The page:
Songbirds: North Carolina's State Bird-How to Identify the Northern Cardinal
Songbirds of North Carolina
I’ve travelled and lived in many places in the United States, and I’ve hiked the woods from Alaska to California and through the Eastern Coast. However, when I sit on my deck listening to the birds greet the sun; I am always astounded and delighted by the sounds of the beautiful songbirds of North Carolina. They are the loveliest in color and sound, that I’ve ever had the pleasure of experiencing.
The chirping, chattering, and melodic sounds are both soothing and joyful to the ears. At times the songs were so engaging that I would have to smile and think to myself that there is nothing lovelier than to be a song bird in this moment. My curiosity got the best of me finally, and I purchased a couple of field book guides on birds of the Carolinas.
The Northern Cardinal
As a rule, I don’t play favorites, but I do have a bias and that is toward the beautiful Northern Cardinal, North Carolina’s state bird. With its striking red plumage, it is an easy bird to spot among the winter white, or the season’s barren shrubs. It is eyecatching and breathtaking. One has to stop and acknowledge the wonderful work of the Creator when the Cardinal shows up.
The Cardinal is a ground forager. It eats berries, seeds, and insects. It is a favorite backyard bird who can become quite territorial during the mating season, and can be seen aggressively fighting its own image in the reflection of windows during this time. It can also be found in the woods or parks.
It does not migrate and during the spring and summer months its song can be distinguished by its long piercing note. In fact, according to the Cornell Lab of Ornithology, there are 16 different ‘sounds’ the Northern Cardinal will make. One is a chirping that sounds very close to the word ‘birdie’.
What I’ve since learned is that the female Northern Cardinal is one of the few female songbirds that actually do sing its own song. I knew I liked that girl for more than her looks. Most females do not sing, and like me, there is a time and place for silence, but sitting atop of a tree gazing at the world is not one of them.
The female will communicate with the male in a longer, more complex song-go figure! She apparently has much to say about when to bring the food and how to build the nest. As a general rule, female birds dress down, in comparison to their counterparts, however, even with her overall brown, the female cardinal adds a reddish tone to her wings, tail and crest, and a sports a bright reddish-orange bill.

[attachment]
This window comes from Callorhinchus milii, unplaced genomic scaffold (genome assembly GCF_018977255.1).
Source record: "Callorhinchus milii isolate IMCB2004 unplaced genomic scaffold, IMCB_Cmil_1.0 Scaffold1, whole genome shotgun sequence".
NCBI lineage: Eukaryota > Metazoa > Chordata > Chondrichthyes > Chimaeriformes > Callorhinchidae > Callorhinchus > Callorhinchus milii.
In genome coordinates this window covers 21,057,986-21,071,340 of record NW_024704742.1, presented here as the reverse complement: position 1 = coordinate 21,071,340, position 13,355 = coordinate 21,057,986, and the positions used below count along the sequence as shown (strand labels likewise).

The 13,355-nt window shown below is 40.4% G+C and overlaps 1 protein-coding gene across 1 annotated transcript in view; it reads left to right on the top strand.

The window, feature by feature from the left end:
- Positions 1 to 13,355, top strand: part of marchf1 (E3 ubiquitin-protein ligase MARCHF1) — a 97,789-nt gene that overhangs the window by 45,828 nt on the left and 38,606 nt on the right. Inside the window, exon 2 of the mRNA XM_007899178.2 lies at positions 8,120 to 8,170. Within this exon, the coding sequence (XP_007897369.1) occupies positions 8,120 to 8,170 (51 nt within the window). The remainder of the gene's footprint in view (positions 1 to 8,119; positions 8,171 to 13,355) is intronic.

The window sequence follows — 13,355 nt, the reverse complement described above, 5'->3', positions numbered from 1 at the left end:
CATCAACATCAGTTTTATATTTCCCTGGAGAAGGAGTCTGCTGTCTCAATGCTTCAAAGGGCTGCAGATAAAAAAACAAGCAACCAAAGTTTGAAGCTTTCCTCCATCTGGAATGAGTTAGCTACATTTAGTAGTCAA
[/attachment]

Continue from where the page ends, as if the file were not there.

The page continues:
Don't mistake a Tanager for a Cardinal
There are a few birds that can look similar to the male Northern Cardinal. These are the Scarlet Tanager, the Summer Tanager and the Vermilion Flycatcher. However, the Northern Cardinal has some distinguishing traits.
First, it is completely red, save for the black mask and throat area. Next, the bill is built differently; it is thick and short. It also has a long tail that is frequently directed downward when perched. And, finally, it has the distinction of the top crest, which stands up when it is agitated, and smooths back down when relaxed.
Take a walk through a park this winter and perhaps you will be fortunate enough to spot the Northern Cardinal in your neck of the woods. It is sure to brighten your day and bring a smile to your face; a brilliant spot of red amidst the barren, brown environment.
Examples of the Northern Cardinal's Song
In the following two video clips from YouTube I've included two examples of the sound that the Northern Cardinal makes. The female Northern Cardinal, in the first clip, is one of the few female songbirds that actually sings. The video is a beautiful view of her singing while nesting.
In the second video, the male Northern Cardinal is heard singing his repertoire of songs.
I hope you enjoy these video clips and are inspired to do some bird watching of your own.
Female Northern Cardinal Singing
Male Northern Cardinal's Song Variances
Northern Cardinal Presents
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